The timing system
SpriteLibrary needs to erase and draw the sprites every time a sprite moves or animates. So SpriteLibrary creates a timer that runs code many times a second. It checks to see if anything needs to be erased, moved, or re-drawn, and it does all that for you.
If you have code that takes too long to run, it can have strange effects on your Sprites. They need to be updated semi-regularly to animate properly. And, they need to check for collisions and all sorts of things. In short, try not to run things that pause the program, or take a long time to process. Seriously. Stay away from commands like Thread.Sleep.
There is a lot more about this in the In Depth portion on time.
How the graphics works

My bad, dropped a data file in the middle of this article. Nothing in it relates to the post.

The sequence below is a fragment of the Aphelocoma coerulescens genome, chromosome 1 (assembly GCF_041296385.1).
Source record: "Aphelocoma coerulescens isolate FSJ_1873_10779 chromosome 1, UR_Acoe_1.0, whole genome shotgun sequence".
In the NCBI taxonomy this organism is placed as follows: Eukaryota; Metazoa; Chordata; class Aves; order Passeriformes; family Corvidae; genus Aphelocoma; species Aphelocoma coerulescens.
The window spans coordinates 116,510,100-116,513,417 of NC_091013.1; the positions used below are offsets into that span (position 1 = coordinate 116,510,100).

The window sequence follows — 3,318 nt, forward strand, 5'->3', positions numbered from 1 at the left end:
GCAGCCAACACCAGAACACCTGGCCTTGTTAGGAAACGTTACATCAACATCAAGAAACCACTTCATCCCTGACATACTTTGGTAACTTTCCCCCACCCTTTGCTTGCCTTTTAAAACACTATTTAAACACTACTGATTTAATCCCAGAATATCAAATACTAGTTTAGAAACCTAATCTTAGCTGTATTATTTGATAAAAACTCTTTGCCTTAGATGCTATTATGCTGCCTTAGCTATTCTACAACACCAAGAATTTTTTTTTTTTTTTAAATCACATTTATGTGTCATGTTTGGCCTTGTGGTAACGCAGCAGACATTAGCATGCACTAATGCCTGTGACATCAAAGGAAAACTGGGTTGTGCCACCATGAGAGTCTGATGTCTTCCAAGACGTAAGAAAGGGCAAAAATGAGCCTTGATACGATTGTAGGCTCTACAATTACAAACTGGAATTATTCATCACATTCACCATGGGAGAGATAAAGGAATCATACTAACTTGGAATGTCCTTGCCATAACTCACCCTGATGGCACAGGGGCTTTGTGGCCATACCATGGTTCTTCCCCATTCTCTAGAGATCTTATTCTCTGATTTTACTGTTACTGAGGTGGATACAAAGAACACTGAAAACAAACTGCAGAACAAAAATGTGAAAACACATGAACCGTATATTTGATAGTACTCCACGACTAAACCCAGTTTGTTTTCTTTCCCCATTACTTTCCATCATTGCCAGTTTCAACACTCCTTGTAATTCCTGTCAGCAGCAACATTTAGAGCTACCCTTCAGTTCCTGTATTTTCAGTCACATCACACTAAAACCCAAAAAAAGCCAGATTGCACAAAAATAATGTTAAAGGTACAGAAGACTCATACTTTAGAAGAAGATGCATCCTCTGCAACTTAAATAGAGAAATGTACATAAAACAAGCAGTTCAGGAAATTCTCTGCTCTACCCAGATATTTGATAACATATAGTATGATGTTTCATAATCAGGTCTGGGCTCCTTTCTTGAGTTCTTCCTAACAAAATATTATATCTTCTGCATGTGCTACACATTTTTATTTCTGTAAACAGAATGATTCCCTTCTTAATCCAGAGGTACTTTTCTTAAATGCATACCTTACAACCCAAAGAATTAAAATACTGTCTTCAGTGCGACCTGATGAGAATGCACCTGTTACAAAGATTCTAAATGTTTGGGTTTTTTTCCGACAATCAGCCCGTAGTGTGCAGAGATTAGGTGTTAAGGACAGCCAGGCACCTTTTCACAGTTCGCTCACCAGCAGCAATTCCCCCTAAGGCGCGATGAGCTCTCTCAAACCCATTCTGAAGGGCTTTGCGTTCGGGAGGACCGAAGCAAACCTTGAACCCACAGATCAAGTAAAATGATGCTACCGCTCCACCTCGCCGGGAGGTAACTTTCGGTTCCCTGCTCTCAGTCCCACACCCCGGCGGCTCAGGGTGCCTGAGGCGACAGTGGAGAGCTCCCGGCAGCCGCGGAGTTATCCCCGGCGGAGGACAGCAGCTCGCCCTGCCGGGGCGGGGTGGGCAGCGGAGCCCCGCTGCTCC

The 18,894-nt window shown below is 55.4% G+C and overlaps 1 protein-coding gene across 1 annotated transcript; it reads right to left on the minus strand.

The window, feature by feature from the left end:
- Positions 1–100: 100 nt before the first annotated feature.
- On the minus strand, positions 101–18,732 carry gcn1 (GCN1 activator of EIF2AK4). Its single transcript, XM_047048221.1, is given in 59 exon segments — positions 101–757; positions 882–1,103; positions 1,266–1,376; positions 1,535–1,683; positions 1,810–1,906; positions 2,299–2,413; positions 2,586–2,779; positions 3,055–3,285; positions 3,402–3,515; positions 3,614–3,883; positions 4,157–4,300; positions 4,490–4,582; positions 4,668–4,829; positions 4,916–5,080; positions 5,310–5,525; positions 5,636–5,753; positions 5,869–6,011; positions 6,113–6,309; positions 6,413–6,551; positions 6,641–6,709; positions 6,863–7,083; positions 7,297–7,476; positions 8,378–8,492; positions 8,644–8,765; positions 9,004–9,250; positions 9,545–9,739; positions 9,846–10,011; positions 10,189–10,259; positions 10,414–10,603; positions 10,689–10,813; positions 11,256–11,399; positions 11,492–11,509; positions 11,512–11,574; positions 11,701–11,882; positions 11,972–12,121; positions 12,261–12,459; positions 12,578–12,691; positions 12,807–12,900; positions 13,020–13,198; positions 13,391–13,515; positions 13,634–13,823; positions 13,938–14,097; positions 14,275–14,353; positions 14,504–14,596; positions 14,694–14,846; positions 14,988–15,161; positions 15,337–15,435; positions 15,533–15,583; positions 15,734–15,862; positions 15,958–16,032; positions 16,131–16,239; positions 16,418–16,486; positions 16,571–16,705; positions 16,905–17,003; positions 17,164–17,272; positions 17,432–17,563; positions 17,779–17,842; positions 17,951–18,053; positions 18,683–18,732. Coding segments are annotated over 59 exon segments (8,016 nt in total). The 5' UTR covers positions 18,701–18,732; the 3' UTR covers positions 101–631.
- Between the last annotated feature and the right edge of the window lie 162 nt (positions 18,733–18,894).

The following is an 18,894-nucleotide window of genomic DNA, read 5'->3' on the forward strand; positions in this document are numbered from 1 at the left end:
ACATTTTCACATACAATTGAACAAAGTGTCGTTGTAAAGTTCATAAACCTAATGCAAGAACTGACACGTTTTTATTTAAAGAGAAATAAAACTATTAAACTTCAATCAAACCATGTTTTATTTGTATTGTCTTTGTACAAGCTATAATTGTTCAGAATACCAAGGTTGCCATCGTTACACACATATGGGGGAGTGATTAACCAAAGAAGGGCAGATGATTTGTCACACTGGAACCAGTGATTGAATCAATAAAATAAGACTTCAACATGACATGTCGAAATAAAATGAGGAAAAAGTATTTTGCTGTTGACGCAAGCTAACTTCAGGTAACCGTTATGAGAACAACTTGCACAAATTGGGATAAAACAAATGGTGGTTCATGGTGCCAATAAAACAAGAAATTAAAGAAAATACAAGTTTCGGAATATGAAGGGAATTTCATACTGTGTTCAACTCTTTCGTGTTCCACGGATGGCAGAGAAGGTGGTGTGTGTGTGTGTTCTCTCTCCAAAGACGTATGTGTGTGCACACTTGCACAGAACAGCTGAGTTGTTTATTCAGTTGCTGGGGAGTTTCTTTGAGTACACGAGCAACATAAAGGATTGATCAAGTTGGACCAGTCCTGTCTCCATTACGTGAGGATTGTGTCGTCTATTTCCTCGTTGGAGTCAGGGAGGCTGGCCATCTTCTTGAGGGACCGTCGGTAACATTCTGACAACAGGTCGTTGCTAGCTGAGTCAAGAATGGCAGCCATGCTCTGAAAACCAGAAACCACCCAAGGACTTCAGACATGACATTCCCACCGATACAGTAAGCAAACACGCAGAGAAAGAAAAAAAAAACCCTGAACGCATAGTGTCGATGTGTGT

The sprite controller keeps track of the individual rectangles that need to be re-drawn on the screen. It draws the sprites on the background image, and then tells the PictureBox to invalidate the areas of the background image which had been changed. Redrawing the entire PictureBox is a time-consuming thing, which is why we try to only re-draw the changed portions.
The process starts by “erasing” the areas where the sprites are. It retains a copy of the background image, and copies the portions of that image to the background, thus overwriting the sprite with the original background. Then the sprites move to their new location, and re-draw themselves on the background. Finally, both the location where the sprite was, and the location where the sprite was moved to, are both invalidated.